Okay, the sagging middle was probably the biggest reason for me not writing. I was stuck. My story had gotten boring. And I needed to fix it.
So what IS a sagging middle? Besides the paunch on that hairy guy at the beach. Eew…
So I’ve been in judging hell this week. Last week, I’d spent a bunch of time totaling scores for the contest I’ve been managing…this past week, I’ve been reading paranormal entries for the 2015 Golden Heart (the “Oscars” for unpublished romance writers).
Elizabeth wrote in this post about some recurring items that pulled her out of the story (poor grammar/misspellings, not following rules, starting at the right place, etc.).
For me, there was one BIG issue that hit me over and over again on the poorly written entries. It’s something I admittedly didn’t know much about (at a conscious level, anyway) before I started writing, but I’m glad I learned about it. Those of you just jumping onto this writing wagon would do well to learn it yourself: Continue reading →
When I started the romance writing program at McDaniel College, I thought I had a basic grasp of what it took to write a novel. I had several thousand words, all lined up in a way that made a crazy sort of sense, and I fondly thought that it would be a matter of cutting a few plot threads here, tying up a few lines there, and polishing the words that I had chosen in a NaNo rush.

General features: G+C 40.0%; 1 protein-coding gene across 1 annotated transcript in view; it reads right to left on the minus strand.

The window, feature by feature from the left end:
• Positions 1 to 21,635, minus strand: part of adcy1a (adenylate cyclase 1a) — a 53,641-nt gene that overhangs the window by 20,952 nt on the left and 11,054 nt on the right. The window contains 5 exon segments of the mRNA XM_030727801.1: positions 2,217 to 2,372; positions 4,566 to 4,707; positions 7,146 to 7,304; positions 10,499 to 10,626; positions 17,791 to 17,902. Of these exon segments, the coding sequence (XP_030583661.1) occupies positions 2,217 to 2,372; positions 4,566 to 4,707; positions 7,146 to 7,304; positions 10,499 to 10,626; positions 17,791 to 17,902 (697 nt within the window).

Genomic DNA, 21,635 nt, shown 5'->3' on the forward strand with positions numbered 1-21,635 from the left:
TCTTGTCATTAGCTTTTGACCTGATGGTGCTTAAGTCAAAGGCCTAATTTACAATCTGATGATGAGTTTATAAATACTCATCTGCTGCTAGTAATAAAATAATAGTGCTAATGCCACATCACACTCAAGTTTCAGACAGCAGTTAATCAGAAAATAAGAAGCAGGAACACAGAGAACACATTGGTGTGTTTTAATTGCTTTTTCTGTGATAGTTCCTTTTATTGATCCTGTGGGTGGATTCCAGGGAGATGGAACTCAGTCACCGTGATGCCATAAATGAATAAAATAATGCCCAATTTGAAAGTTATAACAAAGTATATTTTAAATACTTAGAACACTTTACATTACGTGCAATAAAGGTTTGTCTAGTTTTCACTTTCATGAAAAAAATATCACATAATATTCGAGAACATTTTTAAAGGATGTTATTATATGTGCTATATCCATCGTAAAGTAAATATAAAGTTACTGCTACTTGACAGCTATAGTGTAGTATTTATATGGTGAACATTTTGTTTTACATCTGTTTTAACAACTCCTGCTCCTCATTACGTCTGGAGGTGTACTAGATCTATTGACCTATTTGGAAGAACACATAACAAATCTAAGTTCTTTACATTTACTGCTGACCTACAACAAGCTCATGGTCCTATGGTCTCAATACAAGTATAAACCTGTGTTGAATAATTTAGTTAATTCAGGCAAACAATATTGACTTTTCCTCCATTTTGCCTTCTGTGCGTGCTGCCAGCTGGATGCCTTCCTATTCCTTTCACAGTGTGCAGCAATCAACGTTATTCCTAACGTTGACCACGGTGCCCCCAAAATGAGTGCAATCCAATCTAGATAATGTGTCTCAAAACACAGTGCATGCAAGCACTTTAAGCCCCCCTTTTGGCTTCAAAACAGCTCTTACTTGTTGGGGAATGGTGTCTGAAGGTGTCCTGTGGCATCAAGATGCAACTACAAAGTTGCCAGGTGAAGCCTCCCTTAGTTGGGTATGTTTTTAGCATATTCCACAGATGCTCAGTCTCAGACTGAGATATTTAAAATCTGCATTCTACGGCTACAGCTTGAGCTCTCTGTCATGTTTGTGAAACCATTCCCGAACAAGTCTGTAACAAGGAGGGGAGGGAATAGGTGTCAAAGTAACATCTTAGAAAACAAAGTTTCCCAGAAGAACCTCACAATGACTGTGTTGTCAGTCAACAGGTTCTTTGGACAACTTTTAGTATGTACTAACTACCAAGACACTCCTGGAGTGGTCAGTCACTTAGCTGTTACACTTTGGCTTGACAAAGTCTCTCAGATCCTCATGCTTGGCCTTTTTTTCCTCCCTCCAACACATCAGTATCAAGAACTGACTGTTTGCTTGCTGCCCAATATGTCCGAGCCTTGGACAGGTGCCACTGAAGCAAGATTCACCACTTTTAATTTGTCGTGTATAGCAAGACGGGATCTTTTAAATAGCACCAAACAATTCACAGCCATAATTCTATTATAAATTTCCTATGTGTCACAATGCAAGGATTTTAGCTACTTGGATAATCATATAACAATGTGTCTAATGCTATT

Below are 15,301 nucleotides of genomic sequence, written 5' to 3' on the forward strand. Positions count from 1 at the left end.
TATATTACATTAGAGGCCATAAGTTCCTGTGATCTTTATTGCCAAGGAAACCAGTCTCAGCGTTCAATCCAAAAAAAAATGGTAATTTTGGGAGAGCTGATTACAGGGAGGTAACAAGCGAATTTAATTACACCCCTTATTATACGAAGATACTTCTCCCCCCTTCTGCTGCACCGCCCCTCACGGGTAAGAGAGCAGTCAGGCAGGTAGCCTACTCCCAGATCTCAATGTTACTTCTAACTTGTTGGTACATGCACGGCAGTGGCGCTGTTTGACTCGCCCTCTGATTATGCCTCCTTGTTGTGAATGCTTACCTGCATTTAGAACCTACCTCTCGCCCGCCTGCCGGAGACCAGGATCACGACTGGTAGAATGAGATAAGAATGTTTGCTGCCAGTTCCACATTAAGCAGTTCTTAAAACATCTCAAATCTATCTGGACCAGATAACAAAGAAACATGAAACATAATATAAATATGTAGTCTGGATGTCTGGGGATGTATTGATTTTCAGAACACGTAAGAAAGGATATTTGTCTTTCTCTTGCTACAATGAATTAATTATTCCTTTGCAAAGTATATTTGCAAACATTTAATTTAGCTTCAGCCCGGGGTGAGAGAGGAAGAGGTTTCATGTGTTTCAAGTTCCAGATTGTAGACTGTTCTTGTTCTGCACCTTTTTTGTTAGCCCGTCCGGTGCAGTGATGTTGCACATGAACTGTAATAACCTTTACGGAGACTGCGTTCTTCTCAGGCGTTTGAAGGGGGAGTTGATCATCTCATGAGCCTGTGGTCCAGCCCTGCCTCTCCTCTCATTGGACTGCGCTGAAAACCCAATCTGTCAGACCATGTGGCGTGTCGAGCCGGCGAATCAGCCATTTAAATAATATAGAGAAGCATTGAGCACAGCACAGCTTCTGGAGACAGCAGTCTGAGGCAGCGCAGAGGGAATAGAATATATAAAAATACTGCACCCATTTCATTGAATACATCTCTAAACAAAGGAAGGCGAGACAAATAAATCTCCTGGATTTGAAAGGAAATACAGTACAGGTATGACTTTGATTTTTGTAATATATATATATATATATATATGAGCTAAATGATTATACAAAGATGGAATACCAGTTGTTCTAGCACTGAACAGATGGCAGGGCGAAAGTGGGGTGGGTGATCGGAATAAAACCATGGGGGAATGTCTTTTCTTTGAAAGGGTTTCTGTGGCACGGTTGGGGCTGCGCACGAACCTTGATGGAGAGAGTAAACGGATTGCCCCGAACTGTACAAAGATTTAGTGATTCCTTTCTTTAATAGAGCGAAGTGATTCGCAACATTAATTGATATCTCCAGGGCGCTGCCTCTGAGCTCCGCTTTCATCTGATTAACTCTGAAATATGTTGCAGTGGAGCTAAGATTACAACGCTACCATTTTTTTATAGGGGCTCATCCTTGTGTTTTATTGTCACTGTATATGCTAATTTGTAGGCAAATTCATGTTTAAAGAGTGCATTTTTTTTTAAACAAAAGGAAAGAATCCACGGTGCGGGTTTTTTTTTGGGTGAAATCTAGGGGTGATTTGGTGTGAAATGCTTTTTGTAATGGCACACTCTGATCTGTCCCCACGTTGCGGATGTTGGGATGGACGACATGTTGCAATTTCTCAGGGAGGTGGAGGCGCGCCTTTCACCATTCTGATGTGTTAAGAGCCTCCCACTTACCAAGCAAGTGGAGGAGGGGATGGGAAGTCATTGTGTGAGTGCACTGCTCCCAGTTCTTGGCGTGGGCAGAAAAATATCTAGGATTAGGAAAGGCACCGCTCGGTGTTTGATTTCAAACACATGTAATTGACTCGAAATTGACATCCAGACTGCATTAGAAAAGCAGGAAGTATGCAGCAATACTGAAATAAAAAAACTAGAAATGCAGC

I wasn’t thinking revision – I was thinking proof-reading.
The biggest thing I learned is that story is only loosely related to the words on the page — at least in a first draft. I know that sounds bizarre, but what I mean is that the story can be told with a million different word choices. It can be told with these characters or those characters. Point of view, tone of voice, time, date and place . . . all are choices that can be made to tell the story. And of course, some choices work better than others. But there are many good choices out there. Words convey those choices, but they aren’t the whole story.
I’ve been thinking about personal goals and how they give us something to aim for. My goals are to work harder physically and improve my health, and to write more and better, and do it faster. I have been both working harder and writing more, too, so I guess I’ve been fulfilling my personal goals at least to a certain degree. Continue reading →
I’ve been thinking about goals a lot lately. Goals express our desires, both public and private. They give us something to aim for. Meeting them—or almost meeting them—helps us measure progress and even redefine what we want.
In the last month I’ve been measuring goals in the context of my recovery from surgery. Continue reading →